The cost of borrowing: How financial education can help alleviate the problem
As widely reported on the BBC recently, The Financial Conduct Authority (FCA) has published the outcomes of their high-cost credit review in the UK. This important publication aims to highlight the cost of borrowing and control the costs associated with certain forms of it. The report builds on the previously announced and enacted measures to contain the charges associated with payday lenders.
Areas of concern in the credit market
This latest review recognises that controls need to go beyond payday lenders alone. The announcement focuses on several other key areas of concern in the credit market:
- Home-collected credit
- Catalogue credit and store credit cards
The reality is that any or all of the above options are most likely to be used by those that can least afford the (often exceptionally high) charges associated with lending. Borrowers can therefore often find themselves trapped in a spiral of high-credit charges from which escape is very difficult indeed.
Is high-cost credit an issue for employers?
The use of high-cost credit is (by definition) a problem primarily for the worker and his/her family, yet this issue can also have unexpected implications for the employer as well. Employees with money troubles are likely to be more distracted – and by extension less engaged – during the working day. This therefore has serious implications for productivity.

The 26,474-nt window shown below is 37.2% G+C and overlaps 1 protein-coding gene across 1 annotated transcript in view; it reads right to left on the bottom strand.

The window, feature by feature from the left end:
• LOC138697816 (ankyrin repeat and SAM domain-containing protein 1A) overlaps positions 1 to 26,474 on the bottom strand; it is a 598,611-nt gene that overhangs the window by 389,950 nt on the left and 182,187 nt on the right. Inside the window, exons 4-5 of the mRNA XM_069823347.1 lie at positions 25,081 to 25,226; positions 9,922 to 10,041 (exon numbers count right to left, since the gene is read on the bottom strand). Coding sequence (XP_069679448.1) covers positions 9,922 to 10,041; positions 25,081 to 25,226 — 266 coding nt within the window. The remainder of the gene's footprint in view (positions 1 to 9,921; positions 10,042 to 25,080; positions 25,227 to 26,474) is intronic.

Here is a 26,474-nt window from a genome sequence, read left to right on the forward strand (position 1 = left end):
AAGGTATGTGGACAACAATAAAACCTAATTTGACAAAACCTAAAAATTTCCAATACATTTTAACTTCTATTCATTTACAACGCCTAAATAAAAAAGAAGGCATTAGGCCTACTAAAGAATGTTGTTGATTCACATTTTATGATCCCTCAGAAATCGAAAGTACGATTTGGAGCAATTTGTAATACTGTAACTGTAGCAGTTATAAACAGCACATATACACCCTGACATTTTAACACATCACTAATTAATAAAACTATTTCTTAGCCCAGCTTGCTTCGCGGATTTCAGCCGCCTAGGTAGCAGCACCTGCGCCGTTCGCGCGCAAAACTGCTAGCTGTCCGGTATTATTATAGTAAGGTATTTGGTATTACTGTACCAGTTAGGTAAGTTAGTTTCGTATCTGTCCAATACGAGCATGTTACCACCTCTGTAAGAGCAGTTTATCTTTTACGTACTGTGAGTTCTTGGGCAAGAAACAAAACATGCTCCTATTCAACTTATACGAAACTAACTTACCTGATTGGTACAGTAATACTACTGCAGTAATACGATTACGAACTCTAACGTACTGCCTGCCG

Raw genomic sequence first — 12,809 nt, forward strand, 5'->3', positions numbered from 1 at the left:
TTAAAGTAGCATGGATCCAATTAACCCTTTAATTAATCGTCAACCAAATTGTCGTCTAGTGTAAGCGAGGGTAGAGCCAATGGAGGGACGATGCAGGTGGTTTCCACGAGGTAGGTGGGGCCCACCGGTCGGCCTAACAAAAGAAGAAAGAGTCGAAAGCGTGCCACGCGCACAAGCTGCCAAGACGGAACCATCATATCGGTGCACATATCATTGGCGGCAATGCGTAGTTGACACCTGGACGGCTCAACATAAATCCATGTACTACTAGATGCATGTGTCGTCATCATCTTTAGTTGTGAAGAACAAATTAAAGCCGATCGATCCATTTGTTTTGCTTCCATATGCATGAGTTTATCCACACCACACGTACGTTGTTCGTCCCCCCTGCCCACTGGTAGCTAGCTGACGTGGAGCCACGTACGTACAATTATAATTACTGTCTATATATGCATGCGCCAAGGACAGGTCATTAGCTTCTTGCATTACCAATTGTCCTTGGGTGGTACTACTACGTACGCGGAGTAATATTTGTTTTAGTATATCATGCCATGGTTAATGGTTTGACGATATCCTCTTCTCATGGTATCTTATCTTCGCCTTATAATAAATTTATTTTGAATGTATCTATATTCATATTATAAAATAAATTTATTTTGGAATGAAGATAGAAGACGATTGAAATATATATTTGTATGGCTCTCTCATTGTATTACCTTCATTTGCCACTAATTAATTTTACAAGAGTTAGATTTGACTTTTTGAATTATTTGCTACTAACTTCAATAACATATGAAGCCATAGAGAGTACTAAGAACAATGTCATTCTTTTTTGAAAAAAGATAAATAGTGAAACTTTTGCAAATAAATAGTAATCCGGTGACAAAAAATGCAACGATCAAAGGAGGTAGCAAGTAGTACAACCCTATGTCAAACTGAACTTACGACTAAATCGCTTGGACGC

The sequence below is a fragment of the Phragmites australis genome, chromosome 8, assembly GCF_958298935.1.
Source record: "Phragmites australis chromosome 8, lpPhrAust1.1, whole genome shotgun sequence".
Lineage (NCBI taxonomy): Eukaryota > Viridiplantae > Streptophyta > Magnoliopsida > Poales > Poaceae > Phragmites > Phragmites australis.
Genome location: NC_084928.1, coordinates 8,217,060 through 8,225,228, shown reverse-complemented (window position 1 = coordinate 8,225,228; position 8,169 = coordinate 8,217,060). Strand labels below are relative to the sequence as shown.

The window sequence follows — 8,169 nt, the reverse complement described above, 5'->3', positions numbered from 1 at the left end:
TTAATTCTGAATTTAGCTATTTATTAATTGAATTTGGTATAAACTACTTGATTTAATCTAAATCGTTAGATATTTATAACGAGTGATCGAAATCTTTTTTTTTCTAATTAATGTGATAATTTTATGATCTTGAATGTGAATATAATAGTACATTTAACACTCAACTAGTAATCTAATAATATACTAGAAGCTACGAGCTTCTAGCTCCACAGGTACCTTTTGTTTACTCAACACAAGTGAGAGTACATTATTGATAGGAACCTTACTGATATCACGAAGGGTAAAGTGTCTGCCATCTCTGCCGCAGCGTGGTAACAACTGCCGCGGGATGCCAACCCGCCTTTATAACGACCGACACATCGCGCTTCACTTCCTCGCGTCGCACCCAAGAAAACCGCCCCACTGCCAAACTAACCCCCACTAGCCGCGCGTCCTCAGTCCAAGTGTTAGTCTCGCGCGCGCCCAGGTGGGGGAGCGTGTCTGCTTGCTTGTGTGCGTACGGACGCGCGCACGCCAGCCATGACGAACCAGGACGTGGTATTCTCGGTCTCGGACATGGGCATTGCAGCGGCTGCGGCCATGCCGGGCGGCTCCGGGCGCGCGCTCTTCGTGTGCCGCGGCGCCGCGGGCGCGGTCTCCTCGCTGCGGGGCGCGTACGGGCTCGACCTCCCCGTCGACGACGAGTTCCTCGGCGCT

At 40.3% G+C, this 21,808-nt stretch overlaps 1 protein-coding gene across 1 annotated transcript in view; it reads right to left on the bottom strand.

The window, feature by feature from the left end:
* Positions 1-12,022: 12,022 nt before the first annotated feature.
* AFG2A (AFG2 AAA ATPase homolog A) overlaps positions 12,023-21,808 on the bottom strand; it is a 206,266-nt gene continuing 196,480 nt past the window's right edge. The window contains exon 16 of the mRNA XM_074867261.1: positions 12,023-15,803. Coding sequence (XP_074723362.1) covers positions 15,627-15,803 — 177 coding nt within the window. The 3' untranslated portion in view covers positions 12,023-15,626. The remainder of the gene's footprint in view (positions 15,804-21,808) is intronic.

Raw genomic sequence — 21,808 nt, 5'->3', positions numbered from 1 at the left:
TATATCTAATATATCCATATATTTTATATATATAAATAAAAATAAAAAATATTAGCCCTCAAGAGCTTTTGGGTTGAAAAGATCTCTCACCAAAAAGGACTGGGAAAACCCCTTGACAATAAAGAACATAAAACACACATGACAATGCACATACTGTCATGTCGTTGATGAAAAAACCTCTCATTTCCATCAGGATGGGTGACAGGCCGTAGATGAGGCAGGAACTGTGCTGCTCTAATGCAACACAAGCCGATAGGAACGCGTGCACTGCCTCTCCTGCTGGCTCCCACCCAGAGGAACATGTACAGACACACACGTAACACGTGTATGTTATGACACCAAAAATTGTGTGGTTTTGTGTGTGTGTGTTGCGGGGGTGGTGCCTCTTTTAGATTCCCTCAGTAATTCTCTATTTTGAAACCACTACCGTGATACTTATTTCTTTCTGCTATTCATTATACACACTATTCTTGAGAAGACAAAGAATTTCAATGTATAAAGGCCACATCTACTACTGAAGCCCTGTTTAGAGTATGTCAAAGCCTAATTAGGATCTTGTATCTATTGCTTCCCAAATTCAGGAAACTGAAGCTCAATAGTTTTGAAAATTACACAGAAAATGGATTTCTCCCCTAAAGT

For some employers this might be a relatively minor problem, but certain employment types (for instance hospitality and agriculture) are traditionally low wage sectors. So employers in these disciplines might find that significant numbers within their workforce are trapped within the high-credit spiral.
Avoiding high-cost credit: how financial education can help
The measures presented by the FCA are of course very welcome. Yet they will take time to implement. And by definition they only address the issue of credit charges after the need for such borrowing becomes necessary.
The reality is that prevention is often more effective than cure. What is needed is to educate and inform UK workers so that more can avoid getting caught in the jaws of high-cost credit in the future.
So this is yet another reason why financial education remains such an important option as part of an Employee Benefits package. Providing such an offering to the workforce is a relatively low-cost option for employers, but can be hugely beneficial for employees. This in turn should lead to less financially distracted employees – which is good news for productivity and financial bottom line.
For more information about our financial education services please speak to one of our local experts.
Steve Herbert is Head of Benefits Strategy at Jelf